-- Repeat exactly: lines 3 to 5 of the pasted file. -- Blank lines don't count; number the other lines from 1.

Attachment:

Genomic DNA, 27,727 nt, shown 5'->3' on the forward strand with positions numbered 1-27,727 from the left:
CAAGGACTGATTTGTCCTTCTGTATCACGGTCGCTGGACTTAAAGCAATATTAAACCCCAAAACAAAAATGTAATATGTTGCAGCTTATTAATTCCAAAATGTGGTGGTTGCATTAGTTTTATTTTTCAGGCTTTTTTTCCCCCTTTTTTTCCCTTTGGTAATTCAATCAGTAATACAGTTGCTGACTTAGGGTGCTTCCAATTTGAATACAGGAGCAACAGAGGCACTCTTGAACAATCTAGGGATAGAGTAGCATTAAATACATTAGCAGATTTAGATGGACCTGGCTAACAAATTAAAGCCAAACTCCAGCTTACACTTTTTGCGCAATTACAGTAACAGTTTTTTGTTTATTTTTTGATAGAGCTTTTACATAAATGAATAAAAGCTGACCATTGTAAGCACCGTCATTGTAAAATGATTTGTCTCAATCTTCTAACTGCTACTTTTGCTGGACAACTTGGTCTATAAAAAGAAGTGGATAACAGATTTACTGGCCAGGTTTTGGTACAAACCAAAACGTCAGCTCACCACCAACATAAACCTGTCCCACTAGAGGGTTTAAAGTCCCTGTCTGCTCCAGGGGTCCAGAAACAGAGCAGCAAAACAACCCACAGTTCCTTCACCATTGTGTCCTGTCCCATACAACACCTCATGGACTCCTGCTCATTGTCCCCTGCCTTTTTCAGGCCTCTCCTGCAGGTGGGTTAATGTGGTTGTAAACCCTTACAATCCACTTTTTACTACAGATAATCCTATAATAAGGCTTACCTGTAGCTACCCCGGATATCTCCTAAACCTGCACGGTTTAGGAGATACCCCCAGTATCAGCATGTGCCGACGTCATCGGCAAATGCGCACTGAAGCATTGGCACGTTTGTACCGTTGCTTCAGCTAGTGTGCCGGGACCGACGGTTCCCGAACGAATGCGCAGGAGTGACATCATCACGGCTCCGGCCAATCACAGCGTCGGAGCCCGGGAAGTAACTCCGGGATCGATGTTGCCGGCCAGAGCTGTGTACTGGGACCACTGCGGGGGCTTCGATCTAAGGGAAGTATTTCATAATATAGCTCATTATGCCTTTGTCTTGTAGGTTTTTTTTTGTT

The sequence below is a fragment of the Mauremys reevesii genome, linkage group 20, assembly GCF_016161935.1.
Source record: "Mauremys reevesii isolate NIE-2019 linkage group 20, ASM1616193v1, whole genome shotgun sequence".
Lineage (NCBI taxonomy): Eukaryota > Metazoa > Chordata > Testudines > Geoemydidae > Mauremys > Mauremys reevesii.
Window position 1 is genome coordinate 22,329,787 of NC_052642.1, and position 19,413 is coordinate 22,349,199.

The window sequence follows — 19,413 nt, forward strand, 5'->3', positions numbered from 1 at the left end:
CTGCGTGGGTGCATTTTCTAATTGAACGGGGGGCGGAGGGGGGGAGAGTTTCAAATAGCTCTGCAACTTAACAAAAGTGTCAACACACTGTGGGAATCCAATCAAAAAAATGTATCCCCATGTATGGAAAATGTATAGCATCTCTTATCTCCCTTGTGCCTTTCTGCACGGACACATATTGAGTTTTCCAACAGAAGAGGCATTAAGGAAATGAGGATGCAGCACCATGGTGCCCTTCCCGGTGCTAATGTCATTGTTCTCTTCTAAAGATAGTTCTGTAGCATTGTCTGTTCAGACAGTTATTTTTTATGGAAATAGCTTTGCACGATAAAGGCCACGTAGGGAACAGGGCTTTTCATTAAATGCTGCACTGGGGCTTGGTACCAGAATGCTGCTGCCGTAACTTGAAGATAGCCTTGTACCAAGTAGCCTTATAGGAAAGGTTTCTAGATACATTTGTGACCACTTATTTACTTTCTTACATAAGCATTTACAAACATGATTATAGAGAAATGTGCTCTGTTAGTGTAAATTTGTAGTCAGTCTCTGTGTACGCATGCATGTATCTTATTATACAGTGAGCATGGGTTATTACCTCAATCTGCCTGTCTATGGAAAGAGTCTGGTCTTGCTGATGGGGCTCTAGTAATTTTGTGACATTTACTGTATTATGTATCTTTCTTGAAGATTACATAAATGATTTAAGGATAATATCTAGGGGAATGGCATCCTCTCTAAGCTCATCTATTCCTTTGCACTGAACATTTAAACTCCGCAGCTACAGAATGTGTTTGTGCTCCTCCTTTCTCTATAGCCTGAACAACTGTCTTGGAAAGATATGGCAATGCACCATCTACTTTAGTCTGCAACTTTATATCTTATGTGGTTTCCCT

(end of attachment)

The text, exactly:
The sequence below is a fragment of the Mauremys reevesii genome, linkage group 20, assembly GCF_016161935.1.
Source record: "Mauremys reevesii isolate NIE-2019 linkage group 20, ASM1616193v1, whole genome shotgun sequence".
Lineage (NCBI taxonomy): Eukaryota > Metazoa > Chordata > Testudines > Geoemydidae > Mauremys > Mauremys reevesii.